by Helge Mooshammer
One of the most visited arenas of the circulation of complex formations of valuable substances and refuse is the US-Mexican border area between San Diego and Tijuana. Here, in the same rhythm as waste pickers in China, India and many other emerging industrial countries, working under the most primitive conditions, pull apart building site refuse and imported electronic scrap from Western Europe, Russia and the USA in order to recover valuable metals so that they can be recycled as raw materials, more than 50,000 Mexican migrant labourers pass through the San Ysidro border checkpoint daily in order to be reclassified and valorised, not as part of US society with corresponding citizenship rights, but as workers, who, apart from providing cheap wage labour for the USA, help to gather and take back to Mexico all the garbage that can no longer serve as a usable product in the USA1. The architect Teddy Cruz has comprehensively documented how worn out material is being recycled on a large scale south of the American border and how entire urban neighbourhoods are being generated from the refuse of Western civilization. For several years now, his Political Equator project has been drawing widespread attention to the efforts of a network of researchers, artists, environmental activists and engaged citizens not only to trace the global displacement of refuse but also to intervene directly in the capitalist channels of value enhancement through value reduction at both a local and international level.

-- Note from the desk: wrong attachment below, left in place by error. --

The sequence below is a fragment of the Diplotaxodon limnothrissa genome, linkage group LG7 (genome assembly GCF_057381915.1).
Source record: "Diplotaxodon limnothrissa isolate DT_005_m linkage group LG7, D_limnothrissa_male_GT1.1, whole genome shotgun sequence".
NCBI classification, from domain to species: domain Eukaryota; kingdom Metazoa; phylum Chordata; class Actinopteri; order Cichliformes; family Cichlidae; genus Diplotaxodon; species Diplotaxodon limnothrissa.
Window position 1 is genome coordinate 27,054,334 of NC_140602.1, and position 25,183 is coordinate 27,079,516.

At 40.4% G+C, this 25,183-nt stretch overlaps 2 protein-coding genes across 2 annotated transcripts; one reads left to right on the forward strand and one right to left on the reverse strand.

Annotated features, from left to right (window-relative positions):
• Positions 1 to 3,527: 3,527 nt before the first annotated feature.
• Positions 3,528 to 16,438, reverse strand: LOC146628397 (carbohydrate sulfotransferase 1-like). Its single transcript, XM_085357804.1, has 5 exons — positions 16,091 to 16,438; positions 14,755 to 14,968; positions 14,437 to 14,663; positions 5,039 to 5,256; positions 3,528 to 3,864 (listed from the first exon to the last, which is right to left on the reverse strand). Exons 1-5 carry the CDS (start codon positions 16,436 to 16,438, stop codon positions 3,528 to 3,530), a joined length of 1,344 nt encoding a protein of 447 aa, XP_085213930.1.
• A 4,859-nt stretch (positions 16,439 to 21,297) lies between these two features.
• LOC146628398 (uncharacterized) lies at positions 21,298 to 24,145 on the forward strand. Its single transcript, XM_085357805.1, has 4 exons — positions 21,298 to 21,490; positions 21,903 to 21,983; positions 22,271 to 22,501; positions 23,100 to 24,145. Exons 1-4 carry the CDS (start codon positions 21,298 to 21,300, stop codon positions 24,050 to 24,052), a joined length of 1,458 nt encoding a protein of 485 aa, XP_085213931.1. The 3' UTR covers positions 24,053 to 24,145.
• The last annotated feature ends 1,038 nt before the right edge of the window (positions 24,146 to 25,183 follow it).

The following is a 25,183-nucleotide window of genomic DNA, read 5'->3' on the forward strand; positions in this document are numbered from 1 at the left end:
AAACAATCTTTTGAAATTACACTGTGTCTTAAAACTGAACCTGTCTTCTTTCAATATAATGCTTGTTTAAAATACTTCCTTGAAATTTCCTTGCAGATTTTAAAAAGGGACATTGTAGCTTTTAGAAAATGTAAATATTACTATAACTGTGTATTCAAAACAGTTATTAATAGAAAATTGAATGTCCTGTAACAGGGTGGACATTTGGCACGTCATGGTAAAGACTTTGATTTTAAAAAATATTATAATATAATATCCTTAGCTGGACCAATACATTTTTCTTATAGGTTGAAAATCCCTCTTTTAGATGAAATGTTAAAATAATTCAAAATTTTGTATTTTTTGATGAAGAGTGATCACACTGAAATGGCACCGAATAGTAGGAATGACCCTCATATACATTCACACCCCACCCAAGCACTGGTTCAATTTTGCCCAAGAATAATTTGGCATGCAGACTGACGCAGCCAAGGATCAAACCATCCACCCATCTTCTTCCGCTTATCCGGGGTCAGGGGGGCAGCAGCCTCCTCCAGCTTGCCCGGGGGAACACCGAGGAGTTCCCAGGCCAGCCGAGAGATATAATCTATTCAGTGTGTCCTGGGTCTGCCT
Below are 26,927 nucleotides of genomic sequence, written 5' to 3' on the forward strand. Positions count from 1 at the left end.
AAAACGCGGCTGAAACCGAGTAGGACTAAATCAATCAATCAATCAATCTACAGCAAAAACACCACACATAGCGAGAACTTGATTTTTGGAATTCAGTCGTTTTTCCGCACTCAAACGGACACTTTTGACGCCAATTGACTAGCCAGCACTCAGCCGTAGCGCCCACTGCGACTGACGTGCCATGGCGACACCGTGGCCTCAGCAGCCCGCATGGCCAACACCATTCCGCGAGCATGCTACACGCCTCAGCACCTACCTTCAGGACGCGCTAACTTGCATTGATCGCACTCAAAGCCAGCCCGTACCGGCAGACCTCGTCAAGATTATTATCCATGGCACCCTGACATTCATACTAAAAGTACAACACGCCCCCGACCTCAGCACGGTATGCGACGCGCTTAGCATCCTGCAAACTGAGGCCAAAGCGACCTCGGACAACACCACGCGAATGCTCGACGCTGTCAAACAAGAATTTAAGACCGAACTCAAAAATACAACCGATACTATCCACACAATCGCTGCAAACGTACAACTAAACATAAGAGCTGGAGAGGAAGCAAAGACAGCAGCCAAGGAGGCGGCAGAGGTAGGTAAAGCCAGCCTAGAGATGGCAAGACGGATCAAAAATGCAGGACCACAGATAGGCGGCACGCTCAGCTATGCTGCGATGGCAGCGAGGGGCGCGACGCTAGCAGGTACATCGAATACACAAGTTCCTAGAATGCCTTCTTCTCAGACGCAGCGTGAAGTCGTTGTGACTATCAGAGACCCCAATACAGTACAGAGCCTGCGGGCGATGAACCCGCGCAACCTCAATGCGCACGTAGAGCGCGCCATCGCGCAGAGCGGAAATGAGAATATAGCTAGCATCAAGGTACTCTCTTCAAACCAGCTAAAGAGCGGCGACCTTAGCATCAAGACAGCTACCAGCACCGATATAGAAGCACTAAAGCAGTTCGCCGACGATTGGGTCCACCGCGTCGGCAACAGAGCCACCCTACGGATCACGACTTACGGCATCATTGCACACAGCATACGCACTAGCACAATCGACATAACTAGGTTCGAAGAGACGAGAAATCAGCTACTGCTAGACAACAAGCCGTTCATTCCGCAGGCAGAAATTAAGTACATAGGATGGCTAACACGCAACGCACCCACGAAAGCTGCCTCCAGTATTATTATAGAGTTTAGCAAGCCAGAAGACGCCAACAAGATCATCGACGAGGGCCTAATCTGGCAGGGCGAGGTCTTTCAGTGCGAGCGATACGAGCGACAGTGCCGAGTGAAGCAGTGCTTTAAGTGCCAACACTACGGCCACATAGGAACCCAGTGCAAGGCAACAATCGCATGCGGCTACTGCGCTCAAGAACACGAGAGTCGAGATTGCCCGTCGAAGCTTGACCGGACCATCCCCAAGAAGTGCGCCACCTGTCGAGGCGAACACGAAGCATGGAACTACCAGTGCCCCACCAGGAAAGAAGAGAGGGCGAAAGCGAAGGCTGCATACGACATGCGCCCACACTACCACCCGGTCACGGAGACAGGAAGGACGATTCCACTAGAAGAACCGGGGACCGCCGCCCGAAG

The political equator that his project challenges is an imaginary line that spans the world between prosperous and poor countries and that, with the aid of complex steering mechanisms, divides the material reality of the global North from that of the global South. It is “an operative critical threshold that bends, fragments and stretches in order to reveal other sites of conflict worldwide where invisible trans-hemispheric sociopolitical, economic and environmental dynamics are manifested at regional and local scales.”2 This line becomes most tangible where sensor systems, walls, ramparts or entire landscapes are deployed to maintain a separation between the valuable and non-valuable. Indeed, the San Diego-Tijuana metropolitan area itself is dominated by one of the world’s most intricate structural interventions in a landscape in the cause of protecting a political border: dozens of kilometres of newly erected barriers, highly engineered dams, embankments and drainage canals and triple fencing with multilane ramps to enable border patrols rapid access to every point of the border. However, despite this massive array of military technology the political equator is also a field of circulations in which encounters, intersections and contaminations of all kinds take place: between travellers, traders, border guards, migrants, political systems, cultural conventions, territorial jurisdictions, produced goods, animal inhabitants and all kinds of natural substances such as soil, air and water.